You've heard it from Gramsci himself that the word "organic" in his work is more about parts-and-wholes than about farmers-market produce. That's still true. But we at Shmoop wanted to conduct this thought experiment all the same, to bring the great Gramsci's work to bear on today's food politics.
If old Antonio were a chicken farmer, here's what he'd do with the birds in his care:
He'd feed them only ethically farmed, union-label feed, that's for sure.
He'd wake up every morning with the roosters, whose chants he'd have all the farm workers memorize along with their Latin conjugations and logical syllogisms.
That's right: there would be a school on the premises—and a good one, too. Subjects would include Latin, logic, history, linguistics, and cultural studies, and students would combine work experience with time spent in the classroom. We're talking vocational and theoretical training here.
Workers would, of course, also be unionized.
So would chickens, with one hen appointed rep for each henhouse.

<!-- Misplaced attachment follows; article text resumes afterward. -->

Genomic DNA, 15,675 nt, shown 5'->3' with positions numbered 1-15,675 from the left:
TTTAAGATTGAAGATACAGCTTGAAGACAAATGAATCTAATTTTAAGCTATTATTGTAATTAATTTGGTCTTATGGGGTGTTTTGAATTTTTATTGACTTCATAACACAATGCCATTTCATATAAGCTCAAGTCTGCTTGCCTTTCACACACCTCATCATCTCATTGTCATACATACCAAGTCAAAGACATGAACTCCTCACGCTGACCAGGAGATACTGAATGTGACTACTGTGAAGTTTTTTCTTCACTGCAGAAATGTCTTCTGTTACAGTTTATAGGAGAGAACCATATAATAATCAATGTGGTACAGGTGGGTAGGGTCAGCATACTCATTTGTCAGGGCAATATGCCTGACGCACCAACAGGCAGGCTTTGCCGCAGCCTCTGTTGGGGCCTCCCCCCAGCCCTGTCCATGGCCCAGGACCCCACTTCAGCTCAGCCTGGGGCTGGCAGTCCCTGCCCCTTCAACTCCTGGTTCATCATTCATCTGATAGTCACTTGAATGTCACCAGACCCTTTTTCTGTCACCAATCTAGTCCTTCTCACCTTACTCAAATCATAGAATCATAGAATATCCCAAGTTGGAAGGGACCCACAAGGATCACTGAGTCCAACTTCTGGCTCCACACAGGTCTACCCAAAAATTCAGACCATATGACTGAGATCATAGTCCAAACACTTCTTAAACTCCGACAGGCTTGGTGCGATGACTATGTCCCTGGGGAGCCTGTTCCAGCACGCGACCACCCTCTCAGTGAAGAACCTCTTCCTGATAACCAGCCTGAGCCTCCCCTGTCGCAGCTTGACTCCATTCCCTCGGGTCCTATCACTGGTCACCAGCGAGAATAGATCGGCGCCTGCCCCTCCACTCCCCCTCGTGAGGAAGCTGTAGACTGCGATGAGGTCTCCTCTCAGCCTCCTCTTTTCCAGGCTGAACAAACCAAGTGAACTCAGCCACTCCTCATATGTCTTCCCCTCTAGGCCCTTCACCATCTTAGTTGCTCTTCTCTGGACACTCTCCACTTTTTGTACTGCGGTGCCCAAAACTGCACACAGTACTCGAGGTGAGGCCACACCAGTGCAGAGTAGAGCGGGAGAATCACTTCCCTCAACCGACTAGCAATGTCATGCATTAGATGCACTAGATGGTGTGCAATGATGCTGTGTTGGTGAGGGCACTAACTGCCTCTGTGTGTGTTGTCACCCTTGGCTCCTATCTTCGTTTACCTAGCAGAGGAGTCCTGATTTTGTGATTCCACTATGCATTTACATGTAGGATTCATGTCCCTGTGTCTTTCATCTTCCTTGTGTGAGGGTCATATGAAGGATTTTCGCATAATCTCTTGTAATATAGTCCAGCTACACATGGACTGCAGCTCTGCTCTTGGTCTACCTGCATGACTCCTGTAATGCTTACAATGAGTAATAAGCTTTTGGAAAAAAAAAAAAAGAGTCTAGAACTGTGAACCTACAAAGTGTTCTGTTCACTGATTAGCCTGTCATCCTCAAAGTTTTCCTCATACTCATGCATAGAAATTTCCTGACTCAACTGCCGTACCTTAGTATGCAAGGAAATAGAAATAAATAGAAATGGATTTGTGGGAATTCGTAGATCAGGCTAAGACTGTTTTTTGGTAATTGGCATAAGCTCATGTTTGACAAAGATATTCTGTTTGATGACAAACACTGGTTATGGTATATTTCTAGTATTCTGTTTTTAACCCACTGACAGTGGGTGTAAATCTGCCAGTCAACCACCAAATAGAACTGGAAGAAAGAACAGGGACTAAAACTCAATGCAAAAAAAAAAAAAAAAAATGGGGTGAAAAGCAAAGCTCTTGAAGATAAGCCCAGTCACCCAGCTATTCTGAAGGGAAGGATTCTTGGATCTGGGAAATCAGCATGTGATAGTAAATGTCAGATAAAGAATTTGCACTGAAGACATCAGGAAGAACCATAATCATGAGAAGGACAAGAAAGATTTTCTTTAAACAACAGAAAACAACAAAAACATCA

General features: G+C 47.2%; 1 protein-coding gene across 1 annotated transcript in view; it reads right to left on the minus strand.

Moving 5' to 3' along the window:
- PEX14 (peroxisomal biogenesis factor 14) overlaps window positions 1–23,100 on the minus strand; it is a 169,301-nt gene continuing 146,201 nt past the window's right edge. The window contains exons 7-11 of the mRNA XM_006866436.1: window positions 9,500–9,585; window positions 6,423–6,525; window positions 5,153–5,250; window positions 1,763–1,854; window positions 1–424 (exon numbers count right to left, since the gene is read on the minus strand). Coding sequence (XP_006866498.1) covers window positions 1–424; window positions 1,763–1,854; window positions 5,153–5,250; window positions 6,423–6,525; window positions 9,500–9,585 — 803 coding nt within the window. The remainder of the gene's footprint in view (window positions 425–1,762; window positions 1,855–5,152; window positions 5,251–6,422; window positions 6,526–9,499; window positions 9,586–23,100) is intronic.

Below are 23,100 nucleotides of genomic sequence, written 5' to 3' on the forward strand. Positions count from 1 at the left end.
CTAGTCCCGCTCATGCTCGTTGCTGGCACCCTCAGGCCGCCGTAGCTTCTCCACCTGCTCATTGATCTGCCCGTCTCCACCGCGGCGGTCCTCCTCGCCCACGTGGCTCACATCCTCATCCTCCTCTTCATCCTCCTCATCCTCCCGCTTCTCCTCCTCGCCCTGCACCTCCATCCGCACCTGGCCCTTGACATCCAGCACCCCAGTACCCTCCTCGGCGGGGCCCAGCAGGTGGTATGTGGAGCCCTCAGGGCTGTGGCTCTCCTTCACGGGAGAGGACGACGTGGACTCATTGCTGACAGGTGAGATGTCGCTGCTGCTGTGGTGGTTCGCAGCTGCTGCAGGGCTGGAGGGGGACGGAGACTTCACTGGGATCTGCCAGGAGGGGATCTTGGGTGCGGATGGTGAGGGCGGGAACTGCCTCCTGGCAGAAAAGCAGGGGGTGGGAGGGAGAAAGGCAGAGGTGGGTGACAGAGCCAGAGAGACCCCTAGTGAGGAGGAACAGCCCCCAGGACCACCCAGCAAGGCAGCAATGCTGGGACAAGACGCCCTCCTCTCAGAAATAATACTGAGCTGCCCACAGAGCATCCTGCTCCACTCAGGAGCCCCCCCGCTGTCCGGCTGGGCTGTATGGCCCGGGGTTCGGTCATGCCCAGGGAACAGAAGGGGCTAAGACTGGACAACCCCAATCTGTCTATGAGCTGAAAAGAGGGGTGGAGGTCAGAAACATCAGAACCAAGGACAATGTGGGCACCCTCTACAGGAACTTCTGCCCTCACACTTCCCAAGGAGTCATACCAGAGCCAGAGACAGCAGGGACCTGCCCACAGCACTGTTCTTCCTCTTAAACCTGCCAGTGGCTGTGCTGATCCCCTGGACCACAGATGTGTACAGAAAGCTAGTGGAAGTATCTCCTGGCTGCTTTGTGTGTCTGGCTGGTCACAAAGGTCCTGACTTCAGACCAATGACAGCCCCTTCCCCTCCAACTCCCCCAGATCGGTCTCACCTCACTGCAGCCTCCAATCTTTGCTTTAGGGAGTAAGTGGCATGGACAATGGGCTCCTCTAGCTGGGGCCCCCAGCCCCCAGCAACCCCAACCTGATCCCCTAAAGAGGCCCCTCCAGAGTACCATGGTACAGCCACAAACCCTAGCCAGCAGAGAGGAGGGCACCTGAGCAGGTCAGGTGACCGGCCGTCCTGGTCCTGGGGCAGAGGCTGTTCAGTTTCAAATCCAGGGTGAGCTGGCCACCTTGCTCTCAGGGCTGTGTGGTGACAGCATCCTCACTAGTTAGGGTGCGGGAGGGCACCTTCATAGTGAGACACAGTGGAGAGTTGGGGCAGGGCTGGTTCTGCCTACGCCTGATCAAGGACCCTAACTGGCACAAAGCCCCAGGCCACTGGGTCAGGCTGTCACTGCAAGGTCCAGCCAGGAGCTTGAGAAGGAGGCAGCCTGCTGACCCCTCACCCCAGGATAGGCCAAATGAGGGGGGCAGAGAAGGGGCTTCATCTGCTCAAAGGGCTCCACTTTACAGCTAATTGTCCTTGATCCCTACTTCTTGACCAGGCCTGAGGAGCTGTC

Hen reps would be democratically elected, but Farmer Antonio himself would serve as head of the whole union operation. He cut his teeth on labor organizing, after all, and he wrote all about leadership in his Prison Notebooks.
Eggs would be distributed only to ethically and politically righteous local grocery stores. Deliveries to homes would require that all households requesting delivery be tested on civics first, and pass.
Civics tests would include essay sections on philosophy.
Anyone who didn't pass the test but still wanted egg deliveries would need to enroll in the farm's on-site school for one semester of civics and philosophy prior to delivery.